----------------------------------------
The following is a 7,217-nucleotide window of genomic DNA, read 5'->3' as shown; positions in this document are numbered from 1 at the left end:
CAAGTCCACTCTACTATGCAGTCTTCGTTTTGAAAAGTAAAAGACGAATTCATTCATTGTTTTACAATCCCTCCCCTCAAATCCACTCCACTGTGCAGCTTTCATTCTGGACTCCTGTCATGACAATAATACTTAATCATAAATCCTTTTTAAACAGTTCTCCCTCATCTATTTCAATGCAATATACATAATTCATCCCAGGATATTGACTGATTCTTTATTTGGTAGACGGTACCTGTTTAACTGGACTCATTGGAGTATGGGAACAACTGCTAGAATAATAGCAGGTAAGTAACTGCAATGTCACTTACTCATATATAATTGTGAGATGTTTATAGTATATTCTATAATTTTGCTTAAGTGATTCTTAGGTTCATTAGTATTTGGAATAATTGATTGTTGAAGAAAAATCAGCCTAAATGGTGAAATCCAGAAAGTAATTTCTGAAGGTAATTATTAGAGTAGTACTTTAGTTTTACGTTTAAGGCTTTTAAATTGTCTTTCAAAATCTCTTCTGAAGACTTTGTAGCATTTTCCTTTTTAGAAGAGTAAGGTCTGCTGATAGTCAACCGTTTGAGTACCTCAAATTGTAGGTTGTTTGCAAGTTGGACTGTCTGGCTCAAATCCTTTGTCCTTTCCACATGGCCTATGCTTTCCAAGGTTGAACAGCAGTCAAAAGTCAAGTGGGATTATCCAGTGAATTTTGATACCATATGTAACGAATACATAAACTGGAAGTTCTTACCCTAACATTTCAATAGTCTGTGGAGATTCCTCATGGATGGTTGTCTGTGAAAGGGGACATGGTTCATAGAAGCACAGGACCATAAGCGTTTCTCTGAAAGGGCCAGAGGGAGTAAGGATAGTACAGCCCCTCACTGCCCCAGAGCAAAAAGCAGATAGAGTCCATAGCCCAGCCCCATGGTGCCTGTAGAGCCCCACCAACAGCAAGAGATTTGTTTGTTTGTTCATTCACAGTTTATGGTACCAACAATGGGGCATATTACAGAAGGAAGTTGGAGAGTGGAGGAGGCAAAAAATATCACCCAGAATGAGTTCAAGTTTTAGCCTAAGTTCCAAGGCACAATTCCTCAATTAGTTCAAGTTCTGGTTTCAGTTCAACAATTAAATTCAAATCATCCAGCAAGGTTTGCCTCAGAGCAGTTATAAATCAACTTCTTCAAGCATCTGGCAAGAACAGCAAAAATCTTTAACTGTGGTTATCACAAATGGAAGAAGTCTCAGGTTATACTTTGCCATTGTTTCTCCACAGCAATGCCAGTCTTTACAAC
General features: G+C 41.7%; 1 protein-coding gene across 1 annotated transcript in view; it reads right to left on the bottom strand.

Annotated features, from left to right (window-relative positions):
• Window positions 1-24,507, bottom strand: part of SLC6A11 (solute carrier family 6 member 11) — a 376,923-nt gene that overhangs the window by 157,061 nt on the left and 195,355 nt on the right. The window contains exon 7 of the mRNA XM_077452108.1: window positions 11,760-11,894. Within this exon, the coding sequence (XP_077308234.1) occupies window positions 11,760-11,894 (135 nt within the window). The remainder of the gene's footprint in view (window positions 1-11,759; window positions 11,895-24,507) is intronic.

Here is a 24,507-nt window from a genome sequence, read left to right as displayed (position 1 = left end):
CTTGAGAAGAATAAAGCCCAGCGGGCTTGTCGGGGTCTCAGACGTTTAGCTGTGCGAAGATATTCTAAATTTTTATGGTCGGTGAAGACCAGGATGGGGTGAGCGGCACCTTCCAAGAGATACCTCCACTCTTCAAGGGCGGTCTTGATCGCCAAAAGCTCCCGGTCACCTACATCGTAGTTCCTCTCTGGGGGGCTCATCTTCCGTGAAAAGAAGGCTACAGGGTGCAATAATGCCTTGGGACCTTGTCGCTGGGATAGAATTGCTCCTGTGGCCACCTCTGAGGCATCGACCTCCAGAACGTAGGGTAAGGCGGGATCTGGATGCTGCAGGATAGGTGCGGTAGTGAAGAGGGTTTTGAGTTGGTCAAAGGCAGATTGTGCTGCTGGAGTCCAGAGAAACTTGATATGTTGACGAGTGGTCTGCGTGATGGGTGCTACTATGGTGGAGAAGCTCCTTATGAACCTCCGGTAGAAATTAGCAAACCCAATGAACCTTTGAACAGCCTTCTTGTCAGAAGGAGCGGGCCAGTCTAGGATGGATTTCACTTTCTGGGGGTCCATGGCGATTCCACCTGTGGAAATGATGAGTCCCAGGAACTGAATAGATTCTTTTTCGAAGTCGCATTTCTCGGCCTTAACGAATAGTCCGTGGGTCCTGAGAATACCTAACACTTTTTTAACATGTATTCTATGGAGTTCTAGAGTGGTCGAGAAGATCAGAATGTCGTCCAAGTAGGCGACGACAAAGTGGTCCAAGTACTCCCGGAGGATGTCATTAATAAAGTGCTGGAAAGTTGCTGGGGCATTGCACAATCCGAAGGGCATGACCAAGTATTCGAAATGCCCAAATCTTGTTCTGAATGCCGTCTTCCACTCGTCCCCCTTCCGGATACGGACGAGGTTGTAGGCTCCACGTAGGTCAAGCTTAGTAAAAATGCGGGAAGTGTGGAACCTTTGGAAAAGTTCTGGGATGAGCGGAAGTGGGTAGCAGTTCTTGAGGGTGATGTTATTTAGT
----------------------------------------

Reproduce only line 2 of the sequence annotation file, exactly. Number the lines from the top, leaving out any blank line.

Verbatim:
CAAGTCCACTCTACTATGCAGTCTTCGTTTTGAAAAGTAAAAGACGAATTCATTCATTGTTTTACAATCCCTCCCCTCAAATCCACTCCACTGTGCAGCTTTCATTCTGGACTCCTGTCATGACAATAATACTTAATCATAAATCCTTTTTAAACAGTTCTCCCTCATCTATTTCAATGCAATATACATAATTCATCCCAGGATATTGACTGATTCTTTATTTGGTAGACGGTACCTGTTTAACTGGACTCATTGGAGTATGGGAACAACTGCTAGAATAATAGCAGGTAAGTAACTGCAATGTCACTTACTCATATATAATTGTGAGATGTTTATAGTATATTCTATAATTTTGCTTAAGTGATTCTTAGGTTCATTAGTATTTGGAATAATTGATTGTTGAAGAAAAATCAGCCTAAATGGTGAAATCCAGAAAGTAATTTCTGAAGGTAATTATTAGAGTAGTACTTTAGTTTTACGTTTAAGGCTTTTAAATTGTCTTTCAAAATCTCTTCTGAAGACTTTGTAGCATTTTCCTTTTTAGAAGAGTAAGGTCTGCTGATAGTCAACCGTTTGAGTACCTCAAATTGTAGGTTGTTTGCAAGTTGGACTGTCTGGCTCAAATCCTTTGTCCTTTCCACATGGCCTATGCTTTCCAAGGTTGAACAGCAGTCAAAAGTCAAGTGGGATTATCCAGTGAATTTTGATACCATATGTAACGAATACATAAACTGGAAGTTCTTACCCTAACATTTCAATAGTCTGTGGAGATTCCTCATGGATGGTTGTCTGTGAAAGGGGACATGGTTCATAGAAGCACAGGACCATAAGCGTTTCTCTGAAAGGGCCAGAGGGAGTAAGGATAGTACAGCCCCTCACTGCCCCAGAGCAAAAAGCAGATAGAGTCCATAGCCCAGCCCCATGGTGCCTGTAGAGCCCCACCAACAGCAAGAGATTTGTTTGTTTGTTCATTCACAGTTTATGGTACCAACAATGGGGCATATTACAGAAGGAAGTTGGAGAGTGGAGGAGGCAAAAAATATCACCCAGAATGAGTTCAAGTTTTAGCCTAAGTTCCAAGGCACAATTCCTCAATTAGTTCAAGTTCTGGTTTCAGTTCAACAATTAAATTCAAATCATCCAGCAAGGTTTGCCTCAGAGCAGTTATAAATCAACTTCTTCAAGCATCTGGCAAGAACAGCAAAAATCTTTAACTGTGGTTATCACAAATGGAAGAAGTCTCAGGTTATACTTTGCCATTGTTTCTCCACAGCAATGCCAGTCTTTACAAC